Vancouver NPA councillor Rebecca Bligh is pushing the city to abandon a zoning decision that bans cannabis retail stores from the Downtown Eastside (DTES), an area known for its high concentration of social disparity, drug use, homelessness, and crime.
At the same time, the community also shows a strong history of social activism and resilience. The zoning decision, however, predates cannabis legalization in Canada.Join the Leafly Canada CommunityThe Downtown Eastside has been an exclusionary zone since 2015, following public hearings over medical dispensary licensing. Currently, the city’s zoning regulations state that no “cannabis retail hubs” can exist in the neighbourhood.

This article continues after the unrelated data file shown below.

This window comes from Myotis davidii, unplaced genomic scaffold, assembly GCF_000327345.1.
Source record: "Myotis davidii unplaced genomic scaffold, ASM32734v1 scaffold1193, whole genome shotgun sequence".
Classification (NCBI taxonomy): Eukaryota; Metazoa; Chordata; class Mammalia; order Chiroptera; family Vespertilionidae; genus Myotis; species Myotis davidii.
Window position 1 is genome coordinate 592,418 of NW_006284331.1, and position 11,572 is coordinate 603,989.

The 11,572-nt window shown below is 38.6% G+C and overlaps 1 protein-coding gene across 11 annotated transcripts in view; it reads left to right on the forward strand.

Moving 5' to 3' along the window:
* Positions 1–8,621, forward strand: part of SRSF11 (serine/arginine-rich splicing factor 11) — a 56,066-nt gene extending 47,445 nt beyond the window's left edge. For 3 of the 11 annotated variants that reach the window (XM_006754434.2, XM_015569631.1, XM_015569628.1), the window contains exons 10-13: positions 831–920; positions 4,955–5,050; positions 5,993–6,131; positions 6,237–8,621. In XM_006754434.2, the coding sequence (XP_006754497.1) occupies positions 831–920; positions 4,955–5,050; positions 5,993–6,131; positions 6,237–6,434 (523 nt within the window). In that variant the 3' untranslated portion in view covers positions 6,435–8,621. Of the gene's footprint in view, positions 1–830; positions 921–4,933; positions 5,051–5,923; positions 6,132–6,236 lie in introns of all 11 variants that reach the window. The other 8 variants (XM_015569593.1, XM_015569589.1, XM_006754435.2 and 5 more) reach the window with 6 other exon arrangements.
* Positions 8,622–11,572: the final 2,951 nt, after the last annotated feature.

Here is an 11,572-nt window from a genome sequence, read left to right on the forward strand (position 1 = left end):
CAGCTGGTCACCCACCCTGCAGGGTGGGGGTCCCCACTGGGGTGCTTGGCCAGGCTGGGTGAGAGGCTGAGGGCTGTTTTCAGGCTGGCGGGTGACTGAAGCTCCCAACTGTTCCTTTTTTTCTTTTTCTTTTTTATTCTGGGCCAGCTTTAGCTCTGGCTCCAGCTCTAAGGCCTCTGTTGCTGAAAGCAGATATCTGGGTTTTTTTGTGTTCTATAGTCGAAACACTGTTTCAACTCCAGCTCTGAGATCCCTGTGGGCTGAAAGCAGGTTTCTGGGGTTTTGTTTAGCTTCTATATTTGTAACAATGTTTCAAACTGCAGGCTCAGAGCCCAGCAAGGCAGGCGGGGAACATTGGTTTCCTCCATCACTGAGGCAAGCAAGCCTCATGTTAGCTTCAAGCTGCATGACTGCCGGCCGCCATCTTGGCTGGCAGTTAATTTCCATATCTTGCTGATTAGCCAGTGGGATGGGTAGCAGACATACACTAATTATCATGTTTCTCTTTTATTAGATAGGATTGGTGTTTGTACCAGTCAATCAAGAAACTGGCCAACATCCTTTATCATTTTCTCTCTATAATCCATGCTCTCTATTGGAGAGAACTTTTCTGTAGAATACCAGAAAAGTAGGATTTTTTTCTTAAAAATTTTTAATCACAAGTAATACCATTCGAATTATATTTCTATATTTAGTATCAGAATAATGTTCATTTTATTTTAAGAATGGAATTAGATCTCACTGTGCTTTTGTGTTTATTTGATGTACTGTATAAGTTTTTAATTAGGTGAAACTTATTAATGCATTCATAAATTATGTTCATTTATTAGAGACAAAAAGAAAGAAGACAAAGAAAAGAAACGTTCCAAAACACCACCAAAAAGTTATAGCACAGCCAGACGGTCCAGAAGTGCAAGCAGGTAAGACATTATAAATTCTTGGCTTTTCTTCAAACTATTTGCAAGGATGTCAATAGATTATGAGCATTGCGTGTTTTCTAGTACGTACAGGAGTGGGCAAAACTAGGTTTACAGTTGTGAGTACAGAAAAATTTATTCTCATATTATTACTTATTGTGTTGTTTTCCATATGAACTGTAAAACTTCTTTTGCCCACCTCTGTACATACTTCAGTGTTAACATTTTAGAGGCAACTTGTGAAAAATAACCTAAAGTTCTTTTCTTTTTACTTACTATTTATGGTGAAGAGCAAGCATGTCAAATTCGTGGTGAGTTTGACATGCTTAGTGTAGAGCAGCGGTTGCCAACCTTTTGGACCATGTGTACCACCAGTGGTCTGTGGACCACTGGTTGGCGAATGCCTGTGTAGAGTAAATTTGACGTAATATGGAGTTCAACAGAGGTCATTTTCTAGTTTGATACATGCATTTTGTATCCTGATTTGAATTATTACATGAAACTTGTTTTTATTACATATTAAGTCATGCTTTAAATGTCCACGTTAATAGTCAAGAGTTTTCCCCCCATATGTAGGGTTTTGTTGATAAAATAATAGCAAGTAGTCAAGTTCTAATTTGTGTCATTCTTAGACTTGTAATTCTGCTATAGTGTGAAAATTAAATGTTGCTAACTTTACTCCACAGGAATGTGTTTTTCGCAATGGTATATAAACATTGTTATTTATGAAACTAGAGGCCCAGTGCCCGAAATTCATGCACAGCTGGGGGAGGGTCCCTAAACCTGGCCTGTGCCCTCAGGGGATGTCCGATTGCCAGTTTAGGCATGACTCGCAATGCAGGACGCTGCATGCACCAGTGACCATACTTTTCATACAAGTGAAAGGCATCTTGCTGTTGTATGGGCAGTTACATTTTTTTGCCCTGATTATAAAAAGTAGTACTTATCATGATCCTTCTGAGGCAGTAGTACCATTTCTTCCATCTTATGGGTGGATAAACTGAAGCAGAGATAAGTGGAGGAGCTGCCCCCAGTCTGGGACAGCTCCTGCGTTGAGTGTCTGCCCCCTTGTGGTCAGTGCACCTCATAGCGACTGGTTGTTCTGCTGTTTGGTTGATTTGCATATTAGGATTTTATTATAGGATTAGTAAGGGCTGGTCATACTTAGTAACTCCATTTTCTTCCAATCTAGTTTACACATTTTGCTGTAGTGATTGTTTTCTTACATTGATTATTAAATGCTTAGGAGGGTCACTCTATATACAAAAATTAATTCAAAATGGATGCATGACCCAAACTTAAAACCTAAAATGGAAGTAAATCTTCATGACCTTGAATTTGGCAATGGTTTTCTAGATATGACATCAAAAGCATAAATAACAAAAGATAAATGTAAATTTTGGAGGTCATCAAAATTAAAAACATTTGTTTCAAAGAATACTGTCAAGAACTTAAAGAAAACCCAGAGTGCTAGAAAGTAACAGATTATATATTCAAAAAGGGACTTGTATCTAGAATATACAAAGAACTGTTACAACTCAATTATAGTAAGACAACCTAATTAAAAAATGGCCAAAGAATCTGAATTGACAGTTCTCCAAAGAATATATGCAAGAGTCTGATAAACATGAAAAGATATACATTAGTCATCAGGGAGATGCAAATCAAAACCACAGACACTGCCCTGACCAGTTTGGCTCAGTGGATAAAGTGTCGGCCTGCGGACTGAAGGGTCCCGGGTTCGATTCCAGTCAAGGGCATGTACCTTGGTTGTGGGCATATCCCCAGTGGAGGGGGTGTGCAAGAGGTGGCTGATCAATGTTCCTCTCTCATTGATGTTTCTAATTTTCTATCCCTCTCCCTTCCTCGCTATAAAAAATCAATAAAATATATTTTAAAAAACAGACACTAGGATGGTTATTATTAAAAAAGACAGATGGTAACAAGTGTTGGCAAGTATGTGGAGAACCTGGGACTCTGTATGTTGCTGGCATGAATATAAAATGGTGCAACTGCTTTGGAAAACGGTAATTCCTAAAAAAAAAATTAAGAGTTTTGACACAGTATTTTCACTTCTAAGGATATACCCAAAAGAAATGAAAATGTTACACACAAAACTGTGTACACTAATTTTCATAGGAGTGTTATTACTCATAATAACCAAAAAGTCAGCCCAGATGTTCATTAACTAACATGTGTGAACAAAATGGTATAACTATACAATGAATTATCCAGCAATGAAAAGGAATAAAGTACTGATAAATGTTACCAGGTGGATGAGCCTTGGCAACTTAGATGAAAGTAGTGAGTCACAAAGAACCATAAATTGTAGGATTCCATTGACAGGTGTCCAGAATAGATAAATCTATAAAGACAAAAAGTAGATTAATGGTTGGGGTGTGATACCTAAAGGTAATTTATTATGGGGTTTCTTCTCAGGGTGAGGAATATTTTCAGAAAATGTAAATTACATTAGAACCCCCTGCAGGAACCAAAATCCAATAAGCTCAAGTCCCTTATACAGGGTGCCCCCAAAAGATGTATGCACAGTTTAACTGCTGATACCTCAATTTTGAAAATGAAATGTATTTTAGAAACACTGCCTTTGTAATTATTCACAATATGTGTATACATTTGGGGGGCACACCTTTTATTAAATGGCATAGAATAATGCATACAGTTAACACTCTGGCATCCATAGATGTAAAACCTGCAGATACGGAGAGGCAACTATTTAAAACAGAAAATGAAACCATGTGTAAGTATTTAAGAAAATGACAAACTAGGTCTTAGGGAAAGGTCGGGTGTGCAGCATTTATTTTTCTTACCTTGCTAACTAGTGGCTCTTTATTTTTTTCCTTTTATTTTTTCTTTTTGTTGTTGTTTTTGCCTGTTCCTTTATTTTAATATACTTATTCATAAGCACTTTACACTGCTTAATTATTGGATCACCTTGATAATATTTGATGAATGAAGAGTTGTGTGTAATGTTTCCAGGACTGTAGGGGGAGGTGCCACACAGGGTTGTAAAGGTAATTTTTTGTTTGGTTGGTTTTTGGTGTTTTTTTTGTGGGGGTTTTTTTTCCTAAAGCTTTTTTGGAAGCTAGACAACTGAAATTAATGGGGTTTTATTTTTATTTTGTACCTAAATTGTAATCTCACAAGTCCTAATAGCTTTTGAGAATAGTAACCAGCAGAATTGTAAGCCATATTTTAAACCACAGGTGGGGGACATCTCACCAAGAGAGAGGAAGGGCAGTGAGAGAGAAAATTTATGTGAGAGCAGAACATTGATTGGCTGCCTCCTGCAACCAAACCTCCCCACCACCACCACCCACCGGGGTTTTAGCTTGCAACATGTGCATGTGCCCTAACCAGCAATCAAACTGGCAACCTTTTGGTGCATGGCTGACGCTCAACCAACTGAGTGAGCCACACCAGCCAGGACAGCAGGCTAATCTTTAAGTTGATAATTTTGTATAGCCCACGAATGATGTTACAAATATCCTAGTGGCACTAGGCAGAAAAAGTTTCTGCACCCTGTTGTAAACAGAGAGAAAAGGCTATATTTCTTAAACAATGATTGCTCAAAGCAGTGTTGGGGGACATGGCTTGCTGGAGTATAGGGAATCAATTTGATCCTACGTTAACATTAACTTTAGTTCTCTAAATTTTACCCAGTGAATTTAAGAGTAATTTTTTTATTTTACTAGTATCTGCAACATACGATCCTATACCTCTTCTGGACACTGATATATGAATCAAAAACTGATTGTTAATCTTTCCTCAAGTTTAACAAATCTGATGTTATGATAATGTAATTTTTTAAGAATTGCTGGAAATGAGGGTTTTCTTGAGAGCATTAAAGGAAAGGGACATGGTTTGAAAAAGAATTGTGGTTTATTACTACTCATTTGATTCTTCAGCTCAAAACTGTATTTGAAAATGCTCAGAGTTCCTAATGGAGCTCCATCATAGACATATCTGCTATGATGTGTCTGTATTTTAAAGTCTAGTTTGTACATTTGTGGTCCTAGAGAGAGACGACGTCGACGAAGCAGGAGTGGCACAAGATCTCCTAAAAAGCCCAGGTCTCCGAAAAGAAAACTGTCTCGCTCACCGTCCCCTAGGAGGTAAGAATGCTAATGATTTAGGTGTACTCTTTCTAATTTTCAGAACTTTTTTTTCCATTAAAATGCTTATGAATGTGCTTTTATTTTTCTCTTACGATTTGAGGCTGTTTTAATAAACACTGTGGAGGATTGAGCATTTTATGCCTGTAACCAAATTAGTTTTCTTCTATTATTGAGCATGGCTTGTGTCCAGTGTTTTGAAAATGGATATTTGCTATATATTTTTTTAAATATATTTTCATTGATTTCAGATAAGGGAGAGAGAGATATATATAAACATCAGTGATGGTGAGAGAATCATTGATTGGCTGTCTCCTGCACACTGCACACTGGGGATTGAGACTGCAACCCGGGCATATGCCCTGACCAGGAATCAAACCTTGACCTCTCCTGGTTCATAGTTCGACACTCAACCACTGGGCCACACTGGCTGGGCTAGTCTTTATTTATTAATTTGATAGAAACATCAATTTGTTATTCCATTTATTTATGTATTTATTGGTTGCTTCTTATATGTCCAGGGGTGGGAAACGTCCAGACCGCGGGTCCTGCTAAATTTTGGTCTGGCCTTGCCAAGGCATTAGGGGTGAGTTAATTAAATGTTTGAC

Bligh argued that there’s evidence that cannabis is more likely to help people get off dangerous drugs than it is to harm them, and that it should be available in the community.
Bligh was joined by Overdose Prevention Society Executive Director Sarah Blyth, who added that it’s not enough to have cannabis retail in the community, but rather, the cannabis must also be affordable so that those in the area—many of which live below the poverty line—can have accessible treatment options.
Locals are used to paying between $3 and $7 per gram, Bligh said, not the $12 to $14 per gram commonly paid in licensed retailers, and anyone concerned about serving the community will have to find the means to offer low-cost cannabis to aid in harm reduction.
Bligh hopes the motion will lead to more initiatives in the DTES area, a place that remains the epicentre of the city’s opioid crisis.